The disappointed buyer was Joel Joseph Duveen, a man who, it must be said, was her equal in terms of energy, dash, and devil-may-care determination. It is sometimes thought that his son Joseph Duveen, the most spectacular art dealer the world has ever known, appeared in all his singularity from a back street in the Yorkshire town of Hull. This convenient fiction glides over the fact that the future Lord Duveen was in all essential respects modeled after his equally formidable father. Here was a man who, in the best Horatio Alger tradition, began from nothing, coming from nowhere, and at the end of a scintillating career, as Sir Joseph Duveen, was dining with aristocrats and on intimate terms with kings, rich, successful, and feared. To take charge of an establishment that has risen to the heights of Old Bond Street is not quite the same as having reached there in the first place; but that is another part of the story.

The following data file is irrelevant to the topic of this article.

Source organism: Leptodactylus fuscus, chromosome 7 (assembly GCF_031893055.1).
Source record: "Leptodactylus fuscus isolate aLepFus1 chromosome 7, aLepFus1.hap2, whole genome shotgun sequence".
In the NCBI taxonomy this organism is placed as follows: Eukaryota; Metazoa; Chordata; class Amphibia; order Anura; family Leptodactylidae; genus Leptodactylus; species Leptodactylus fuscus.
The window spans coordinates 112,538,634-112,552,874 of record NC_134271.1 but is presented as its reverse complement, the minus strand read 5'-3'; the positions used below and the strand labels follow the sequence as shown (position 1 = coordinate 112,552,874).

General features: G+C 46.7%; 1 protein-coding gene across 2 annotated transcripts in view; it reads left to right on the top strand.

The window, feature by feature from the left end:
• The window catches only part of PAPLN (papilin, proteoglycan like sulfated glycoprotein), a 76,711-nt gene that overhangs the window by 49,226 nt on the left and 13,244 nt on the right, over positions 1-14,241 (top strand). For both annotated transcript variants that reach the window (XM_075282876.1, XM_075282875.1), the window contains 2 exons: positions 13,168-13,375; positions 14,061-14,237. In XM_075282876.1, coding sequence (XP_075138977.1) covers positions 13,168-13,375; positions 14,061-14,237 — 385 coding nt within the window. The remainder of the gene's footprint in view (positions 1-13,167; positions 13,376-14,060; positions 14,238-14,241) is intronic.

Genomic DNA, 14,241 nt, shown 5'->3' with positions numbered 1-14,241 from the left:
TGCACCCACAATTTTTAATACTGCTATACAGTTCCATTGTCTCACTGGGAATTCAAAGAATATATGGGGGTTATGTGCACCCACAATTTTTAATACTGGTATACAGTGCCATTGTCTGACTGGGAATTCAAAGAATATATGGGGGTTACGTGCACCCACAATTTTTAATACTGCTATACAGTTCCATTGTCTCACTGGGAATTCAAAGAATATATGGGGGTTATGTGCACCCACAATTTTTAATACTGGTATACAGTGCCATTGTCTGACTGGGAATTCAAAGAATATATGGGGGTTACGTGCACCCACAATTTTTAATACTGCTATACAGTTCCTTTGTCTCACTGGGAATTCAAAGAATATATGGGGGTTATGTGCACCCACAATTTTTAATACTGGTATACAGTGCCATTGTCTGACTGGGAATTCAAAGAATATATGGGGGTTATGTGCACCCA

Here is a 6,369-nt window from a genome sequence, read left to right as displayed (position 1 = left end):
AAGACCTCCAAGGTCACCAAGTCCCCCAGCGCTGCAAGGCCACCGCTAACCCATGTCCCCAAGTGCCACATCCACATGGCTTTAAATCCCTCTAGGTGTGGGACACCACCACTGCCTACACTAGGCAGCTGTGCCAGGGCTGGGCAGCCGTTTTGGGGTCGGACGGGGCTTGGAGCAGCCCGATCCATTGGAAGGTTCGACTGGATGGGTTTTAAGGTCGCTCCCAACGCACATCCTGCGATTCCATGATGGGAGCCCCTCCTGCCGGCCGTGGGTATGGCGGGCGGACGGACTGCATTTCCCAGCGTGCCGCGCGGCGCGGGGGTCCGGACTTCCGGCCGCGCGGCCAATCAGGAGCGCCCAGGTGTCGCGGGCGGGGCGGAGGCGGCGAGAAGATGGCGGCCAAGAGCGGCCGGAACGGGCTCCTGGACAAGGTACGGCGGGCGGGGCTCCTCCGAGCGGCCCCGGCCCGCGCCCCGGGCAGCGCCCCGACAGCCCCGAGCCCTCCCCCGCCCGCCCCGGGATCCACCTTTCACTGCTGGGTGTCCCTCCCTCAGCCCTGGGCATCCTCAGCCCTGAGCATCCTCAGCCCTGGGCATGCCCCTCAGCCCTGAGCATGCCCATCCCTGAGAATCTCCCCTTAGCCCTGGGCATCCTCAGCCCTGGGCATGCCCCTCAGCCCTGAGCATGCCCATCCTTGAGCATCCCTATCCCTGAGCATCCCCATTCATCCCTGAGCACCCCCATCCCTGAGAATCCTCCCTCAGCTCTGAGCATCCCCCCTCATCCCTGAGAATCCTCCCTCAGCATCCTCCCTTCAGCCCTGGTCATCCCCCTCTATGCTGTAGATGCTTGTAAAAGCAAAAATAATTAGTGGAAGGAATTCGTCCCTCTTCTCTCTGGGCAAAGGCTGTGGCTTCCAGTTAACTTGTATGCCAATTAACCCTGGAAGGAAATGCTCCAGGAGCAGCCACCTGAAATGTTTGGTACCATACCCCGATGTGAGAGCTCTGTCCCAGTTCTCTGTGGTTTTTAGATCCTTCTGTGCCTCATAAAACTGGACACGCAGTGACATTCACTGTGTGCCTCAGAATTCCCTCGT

The riddle of Joseph Duveen starts with the story of his father, and in both men one sees characteristics that were to imprint these personalities on their age; men who, like Isambard Kingdom Brunel, for instance, but metaphorically, threw bridges across chasms and hollowed out mountains to reach their goals. An early photograph of Joel Joseph shows a wide, high-cheeked face, one ear dextrously cocked, as if awaiting the latest rumor, a fussily trimmed beard and mustache, broad, flat, pudgy hands and the insouciant air of a man who will leap up in a second and dash out of the door. The expression is alert and good-natured, optimistic; and there is something about the smile that suggests someone not only prepared to challenge authority but used to discovering, as Alice did in Wonderland, that most barriers built by custom and snobbery are nothing but packs of cards.